Carbon-supported Platinum Electrocatalysts probed in a Gas Diffusion Setup with Alkaline Environment: how Particle Size and Mesoscopic Environment influence the Degradation Mechanism

14 October 2020, Version 2
This content is a preprint and has not undergone peer review at the time of posting.


In this work, we investigate the stability of four different types of Pt/C fuel cell catalysts upon applying accelerated degradation tests (ADTs) in a gas diffusion electrode (GDE) setup equipped with an anion exchange membrane (AEM). In contrast to previous investigations exposing the catalysts to liquid electrolyte, the GDE setup provides a realistic three-phase boundary of the reactant gas, catalyst and ionomer which enables reactant transport rates close to real fuel cells. Therefore, the GDE setup mimics the degradation of the catalyst under more realistic reaction conditions as compared to conventional electrochemical cells. Combining the determination of the loss in electrochemically active surface area (ECSA) of the Pt/C catalysts via CO stripping measurements with the change in particle size distribution determined by small-angle X-ray scattering (SAXS) measurements, we demonstrate that i) the degradation mechanism depends on the investigated Pt/C catalyst and might indeed be different to the one observed in conventional electrochemical cells, ii) degradation is increased in an oxygen gas atmosphere (as compared to an inert atmosphere), and iii) the observed degradation mechanism depends on the mesoscopic environment of the active phase. The measurements indicate an increased particle growth if small and large particles are immobilized next to each other on the same carbon support flakes as compared to a simple mix of two catalysts with small and large particles, respectively.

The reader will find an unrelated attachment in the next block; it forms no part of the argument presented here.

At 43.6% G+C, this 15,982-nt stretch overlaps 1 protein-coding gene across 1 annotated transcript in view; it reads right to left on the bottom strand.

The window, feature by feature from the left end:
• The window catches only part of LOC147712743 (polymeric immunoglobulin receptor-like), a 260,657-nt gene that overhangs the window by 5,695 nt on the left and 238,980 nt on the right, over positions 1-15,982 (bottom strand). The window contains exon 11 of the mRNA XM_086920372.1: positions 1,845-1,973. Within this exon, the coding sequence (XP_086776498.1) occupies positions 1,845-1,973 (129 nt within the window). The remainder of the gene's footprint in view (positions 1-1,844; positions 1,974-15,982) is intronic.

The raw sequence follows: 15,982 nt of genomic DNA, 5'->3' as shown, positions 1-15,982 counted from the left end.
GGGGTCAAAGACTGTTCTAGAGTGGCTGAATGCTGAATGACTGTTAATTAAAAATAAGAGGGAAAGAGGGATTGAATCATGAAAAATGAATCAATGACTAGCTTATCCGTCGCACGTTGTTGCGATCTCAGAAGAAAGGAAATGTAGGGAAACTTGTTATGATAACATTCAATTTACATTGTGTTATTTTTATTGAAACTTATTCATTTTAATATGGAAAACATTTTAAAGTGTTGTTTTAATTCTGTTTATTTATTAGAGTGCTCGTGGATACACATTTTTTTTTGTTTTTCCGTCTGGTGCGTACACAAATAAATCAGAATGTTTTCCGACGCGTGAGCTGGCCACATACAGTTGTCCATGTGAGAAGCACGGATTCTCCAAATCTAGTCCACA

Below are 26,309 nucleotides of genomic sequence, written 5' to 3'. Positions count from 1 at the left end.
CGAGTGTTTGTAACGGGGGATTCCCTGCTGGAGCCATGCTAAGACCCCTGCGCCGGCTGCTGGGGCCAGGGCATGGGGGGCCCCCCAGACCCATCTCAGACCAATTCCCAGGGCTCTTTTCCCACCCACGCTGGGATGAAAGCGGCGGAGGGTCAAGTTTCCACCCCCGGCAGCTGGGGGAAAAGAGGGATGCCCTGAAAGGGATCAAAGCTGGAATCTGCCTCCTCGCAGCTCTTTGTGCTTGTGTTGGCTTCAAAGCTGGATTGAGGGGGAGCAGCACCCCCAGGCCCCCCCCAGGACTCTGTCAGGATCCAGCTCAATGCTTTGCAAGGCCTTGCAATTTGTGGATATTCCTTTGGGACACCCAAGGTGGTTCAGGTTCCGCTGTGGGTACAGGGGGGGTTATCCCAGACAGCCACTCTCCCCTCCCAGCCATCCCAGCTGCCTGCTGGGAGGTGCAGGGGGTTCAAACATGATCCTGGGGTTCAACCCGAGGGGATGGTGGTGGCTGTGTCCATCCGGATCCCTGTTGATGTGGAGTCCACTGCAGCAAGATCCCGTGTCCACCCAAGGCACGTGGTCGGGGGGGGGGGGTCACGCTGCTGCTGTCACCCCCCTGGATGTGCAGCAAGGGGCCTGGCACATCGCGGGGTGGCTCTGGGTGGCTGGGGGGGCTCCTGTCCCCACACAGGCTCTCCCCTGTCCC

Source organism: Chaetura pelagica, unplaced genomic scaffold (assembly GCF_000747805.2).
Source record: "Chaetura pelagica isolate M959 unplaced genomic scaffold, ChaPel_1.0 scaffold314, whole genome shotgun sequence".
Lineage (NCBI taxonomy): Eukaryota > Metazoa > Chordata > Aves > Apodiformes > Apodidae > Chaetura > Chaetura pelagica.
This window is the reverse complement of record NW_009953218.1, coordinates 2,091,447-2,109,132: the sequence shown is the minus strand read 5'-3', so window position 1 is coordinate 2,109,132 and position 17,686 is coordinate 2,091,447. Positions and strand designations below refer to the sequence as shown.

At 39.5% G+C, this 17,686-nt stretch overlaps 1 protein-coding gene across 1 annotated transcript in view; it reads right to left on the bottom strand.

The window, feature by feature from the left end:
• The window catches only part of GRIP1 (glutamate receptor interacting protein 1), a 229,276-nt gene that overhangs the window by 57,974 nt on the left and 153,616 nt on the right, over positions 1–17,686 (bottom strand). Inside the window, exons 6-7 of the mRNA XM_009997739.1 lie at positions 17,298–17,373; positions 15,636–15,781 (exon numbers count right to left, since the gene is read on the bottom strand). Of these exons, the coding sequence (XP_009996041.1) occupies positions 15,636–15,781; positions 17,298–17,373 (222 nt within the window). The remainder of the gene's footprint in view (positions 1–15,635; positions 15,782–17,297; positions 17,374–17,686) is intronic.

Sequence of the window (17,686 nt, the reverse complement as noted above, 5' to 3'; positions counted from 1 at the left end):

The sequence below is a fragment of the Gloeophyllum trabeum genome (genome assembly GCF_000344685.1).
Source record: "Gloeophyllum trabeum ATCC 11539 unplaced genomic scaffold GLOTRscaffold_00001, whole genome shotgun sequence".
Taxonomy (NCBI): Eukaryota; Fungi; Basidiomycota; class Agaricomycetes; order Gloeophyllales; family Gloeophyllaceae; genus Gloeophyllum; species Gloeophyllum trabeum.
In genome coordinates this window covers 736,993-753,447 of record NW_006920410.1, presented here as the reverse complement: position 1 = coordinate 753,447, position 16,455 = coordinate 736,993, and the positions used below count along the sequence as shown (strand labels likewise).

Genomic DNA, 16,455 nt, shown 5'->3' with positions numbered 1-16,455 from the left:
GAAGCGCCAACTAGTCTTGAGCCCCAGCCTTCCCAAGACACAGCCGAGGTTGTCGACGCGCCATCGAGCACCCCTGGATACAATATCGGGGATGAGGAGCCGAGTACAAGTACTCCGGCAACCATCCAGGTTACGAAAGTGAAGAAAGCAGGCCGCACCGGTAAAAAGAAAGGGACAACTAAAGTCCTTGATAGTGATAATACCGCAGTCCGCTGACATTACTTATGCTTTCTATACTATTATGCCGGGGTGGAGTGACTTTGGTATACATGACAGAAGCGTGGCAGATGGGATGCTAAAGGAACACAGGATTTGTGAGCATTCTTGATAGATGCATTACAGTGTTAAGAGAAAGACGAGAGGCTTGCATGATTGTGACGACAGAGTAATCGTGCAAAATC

Pt/C fuel cell catalysts
accelerated degradation test
alkaline media
small-angle X-ray scattering

Supplementary materials

Alinejad et al SI


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